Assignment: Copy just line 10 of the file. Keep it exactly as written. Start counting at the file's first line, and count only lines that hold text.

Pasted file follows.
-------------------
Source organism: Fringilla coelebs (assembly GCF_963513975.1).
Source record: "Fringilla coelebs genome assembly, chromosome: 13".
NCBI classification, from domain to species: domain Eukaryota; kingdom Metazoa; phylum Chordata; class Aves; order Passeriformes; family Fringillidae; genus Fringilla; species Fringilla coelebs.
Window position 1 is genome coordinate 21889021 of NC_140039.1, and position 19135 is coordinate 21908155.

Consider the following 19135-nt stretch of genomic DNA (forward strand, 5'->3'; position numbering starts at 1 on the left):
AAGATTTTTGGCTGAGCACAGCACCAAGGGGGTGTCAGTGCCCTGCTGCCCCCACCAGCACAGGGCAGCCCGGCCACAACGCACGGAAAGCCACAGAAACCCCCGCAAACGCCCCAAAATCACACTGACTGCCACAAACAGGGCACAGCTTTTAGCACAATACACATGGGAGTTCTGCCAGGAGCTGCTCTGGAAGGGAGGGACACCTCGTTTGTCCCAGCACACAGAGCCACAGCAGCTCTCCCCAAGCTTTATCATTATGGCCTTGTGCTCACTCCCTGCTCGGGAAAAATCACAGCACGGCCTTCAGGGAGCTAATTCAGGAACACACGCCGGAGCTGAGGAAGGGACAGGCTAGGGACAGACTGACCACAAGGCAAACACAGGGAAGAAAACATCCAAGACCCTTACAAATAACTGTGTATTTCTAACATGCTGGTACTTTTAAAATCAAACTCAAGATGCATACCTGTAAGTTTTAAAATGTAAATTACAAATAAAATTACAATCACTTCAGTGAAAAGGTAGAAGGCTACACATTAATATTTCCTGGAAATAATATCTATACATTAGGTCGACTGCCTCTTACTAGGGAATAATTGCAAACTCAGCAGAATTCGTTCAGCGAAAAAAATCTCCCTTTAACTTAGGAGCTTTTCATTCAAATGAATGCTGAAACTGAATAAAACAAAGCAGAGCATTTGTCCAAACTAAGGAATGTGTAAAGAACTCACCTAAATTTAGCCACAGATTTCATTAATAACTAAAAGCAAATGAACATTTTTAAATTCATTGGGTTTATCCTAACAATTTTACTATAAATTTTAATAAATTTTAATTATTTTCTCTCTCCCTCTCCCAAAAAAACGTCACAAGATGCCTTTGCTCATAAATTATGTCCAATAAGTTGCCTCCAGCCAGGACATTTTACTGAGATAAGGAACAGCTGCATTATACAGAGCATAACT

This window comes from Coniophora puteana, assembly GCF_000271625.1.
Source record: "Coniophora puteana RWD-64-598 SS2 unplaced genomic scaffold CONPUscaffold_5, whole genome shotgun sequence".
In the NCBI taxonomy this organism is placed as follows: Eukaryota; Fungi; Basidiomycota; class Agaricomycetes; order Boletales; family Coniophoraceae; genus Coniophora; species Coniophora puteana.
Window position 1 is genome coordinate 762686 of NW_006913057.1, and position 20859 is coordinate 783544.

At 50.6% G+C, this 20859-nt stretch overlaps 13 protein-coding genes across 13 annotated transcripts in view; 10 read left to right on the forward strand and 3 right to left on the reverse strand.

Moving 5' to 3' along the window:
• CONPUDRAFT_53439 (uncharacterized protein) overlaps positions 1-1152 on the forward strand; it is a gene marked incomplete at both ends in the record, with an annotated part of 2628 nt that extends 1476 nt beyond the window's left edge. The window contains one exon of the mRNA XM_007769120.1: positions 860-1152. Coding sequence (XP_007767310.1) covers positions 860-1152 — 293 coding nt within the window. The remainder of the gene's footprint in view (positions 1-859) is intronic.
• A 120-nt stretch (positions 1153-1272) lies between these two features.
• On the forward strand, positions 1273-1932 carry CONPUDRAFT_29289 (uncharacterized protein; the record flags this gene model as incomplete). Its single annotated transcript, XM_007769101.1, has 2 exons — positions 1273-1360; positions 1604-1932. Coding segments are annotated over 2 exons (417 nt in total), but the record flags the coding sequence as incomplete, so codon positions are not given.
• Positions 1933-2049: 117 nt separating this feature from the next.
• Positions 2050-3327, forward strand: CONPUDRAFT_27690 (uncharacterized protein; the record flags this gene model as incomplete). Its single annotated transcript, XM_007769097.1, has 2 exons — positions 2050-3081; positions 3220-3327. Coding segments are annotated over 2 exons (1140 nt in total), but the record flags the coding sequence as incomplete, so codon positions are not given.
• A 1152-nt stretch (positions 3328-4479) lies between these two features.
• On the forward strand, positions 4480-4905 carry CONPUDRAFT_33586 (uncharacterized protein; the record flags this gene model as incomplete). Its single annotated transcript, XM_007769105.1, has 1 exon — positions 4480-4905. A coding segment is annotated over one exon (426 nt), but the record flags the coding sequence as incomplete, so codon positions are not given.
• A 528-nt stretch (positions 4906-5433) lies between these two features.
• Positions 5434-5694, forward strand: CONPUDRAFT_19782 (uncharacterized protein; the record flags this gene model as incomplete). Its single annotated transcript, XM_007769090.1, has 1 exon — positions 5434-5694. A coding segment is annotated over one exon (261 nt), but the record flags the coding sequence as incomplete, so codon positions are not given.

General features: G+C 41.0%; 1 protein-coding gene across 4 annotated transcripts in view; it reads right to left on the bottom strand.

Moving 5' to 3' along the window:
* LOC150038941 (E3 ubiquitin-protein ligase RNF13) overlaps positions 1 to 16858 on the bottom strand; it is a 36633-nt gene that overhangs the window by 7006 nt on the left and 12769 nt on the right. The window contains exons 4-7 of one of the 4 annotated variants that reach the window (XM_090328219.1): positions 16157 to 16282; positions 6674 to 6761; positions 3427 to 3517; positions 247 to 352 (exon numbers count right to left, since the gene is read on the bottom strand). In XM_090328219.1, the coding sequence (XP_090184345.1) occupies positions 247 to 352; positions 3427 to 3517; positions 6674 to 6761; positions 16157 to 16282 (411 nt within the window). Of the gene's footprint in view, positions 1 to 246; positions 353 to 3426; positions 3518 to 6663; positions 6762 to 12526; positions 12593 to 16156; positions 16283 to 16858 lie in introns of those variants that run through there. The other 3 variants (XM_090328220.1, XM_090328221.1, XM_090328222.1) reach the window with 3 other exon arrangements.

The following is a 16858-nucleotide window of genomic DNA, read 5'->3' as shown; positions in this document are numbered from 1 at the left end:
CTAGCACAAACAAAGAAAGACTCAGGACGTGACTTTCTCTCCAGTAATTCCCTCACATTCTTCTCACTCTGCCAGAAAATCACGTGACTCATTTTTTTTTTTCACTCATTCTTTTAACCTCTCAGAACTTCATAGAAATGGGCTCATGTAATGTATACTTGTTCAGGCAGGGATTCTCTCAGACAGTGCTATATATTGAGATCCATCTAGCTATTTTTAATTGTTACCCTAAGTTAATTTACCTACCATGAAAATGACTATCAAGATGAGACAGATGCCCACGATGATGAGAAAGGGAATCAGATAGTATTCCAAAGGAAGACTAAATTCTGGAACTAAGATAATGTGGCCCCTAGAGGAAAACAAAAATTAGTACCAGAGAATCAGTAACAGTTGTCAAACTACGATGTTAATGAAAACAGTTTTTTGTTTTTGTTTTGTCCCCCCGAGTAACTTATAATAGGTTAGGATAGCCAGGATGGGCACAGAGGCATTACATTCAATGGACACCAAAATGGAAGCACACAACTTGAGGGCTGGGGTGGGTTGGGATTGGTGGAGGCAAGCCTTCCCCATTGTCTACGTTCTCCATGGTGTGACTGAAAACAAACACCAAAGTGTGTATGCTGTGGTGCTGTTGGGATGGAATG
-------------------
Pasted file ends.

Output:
Window position 1 is genome coordinate 762686 of NW_006913057.1, and position 20859 is coordinate 783544.